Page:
When looking at the list of opponents Anthony Lenk has faced during his boxing career the name Jessie Vargas stands out. On paper, that's the only time he's had an in-ring decision against an adversary that would become a world champion.
What's not listed on Lenk's won-loss resume is the amount of time the Niagara Falls resident has spent in the ring with other former world champions, including Timothy Bradley Jr., training with them and helping them prepare for big-money fights.
Those experiences along with his own past success are the reasons Lenk heads into his first championship bout as a professional confident that he'll not only win but also that he's on the path to bigger and better opportunities in a fickle sport.
Lenk (15-4, 7 KOs) takes on unbeaten New England native Mark DeLuca (19-0, 12 KOs) for the junior middleweight International Boxing Association world title and World Boxing Association North American championship Saturday night in the main event at the Plainridge Park Casino near Boston.
Both belts are considered stepping-stone titles to major-level championship opportunities within the WBA. Fighting for any title is a big deal for the 30-year-old Lenk, a three-time national champion as an amateur who has worked years for this chance.
"I feel like the universe just kind of played its cards right with me," said Lenk, who starting boxing as a 7 year old and won his first national title at age 12. "I've been in the game for a long time. … I worked with a lot of champions (when I lived in) Vegas. I know that I belong at the top because I can hold my own with them."
Lenk, who is under contract with Evander Holyfield's Real Deal Boxing, is actually a fill-in foe for the fight. That means Lenk is supposed to be the underdog with no chance at winning, even more so since this fight is essentially in the 29-year-old DeLuca's backyard.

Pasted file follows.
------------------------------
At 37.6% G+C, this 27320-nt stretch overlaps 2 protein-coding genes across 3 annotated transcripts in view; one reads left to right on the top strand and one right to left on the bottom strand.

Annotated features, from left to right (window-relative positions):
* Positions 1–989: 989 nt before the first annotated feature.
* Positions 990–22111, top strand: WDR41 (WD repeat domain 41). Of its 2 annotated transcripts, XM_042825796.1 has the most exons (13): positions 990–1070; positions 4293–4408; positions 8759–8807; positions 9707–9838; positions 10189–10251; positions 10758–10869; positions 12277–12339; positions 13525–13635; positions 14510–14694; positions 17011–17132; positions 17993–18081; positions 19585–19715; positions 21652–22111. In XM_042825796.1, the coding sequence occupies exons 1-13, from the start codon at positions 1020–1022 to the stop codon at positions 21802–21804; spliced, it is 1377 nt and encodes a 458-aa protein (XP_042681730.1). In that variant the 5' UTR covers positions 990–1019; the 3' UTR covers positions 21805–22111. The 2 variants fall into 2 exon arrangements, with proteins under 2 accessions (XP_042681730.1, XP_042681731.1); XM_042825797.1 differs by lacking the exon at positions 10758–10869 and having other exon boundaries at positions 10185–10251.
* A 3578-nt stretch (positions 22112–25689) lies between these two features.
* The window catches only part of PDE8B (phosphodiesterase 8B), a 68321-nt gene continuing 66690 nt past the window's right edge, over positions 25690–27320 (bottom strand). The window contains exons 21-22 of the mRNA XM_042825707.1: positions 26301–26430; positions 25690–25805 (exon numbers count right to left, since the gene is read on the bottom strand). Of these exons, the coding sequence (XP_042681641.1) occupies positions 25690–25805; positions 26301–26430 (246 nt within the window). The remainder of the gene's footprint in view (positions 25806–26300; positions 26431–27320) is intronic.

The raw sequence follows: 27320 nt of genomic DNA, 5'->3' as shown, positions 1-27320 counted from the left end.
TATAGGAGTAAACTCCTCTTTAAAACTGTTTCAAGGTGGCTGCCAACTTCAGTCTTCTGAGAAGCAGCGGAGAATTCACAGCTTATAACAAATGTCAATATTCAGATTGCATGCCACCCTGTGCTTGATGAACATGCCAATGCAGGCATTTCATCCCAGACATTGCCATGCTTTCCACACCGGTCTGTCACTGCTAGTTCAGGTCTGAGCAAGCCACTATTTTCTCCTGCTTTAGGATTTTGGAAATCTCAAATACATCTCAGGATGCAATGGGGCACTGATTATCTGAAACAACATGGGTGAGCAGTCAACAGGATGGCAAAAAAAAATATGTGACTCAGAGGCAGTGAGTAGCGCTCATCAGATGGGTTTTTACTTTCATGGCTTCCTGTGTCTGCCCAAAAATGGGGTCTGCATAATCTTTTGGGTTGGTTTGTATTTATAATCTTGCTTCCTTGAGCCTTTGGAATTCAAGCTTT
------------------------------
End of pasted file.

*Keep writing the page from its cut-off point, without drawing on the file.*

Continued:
Lenk, a southpaw who has never been knocked out and has lost three times by majority decision, doesn't view his status that way.
"Manny Pacquiao won a world title on two weeks notice," Lenk said. "This fight is going to change my life.
"I take boxing on the science way. When I look at somebody I don't just see them for what they are I kind of see their faults. I have a good game plan for Saturday night."
The title fight is Lenk's third bout since he took a break of more than three years from the sport to handle family matters (focusing on raising his son, who's now 5, and dealing with a divorce). He is 1-1 on the comeback, winning via unanimous decision in his last bout in September in Schenectady.
He worked in Las Vegas as a valet before returning to Niagara Falls and reuniting with his father/trainer Ray Casal.
"Coming back here to my roots I found a girl, she changed the course of everything," said Lenk, declining to provide a name. "A good woman by your side can help you rebuild the pieces after a divorce. With her help, she kind of rebuild the foundation that is my house. After doing so it kind of made me realize boxing is my path. … Within eight months with her by my side, we've opened up this chapter."
That includes finding a sponsor to help with costs, earning the contract with Holyfield's promotion – which included a chance to fight on national television, and now a shot at championship hardware.
"He deserves this," said Casal, the Ring 44 Buffalo Veterans Boxing Association Hall of Famer. "He's been around for a long time. He's fought a lot of better fighters than this guy. … I really think he's going to pull it out."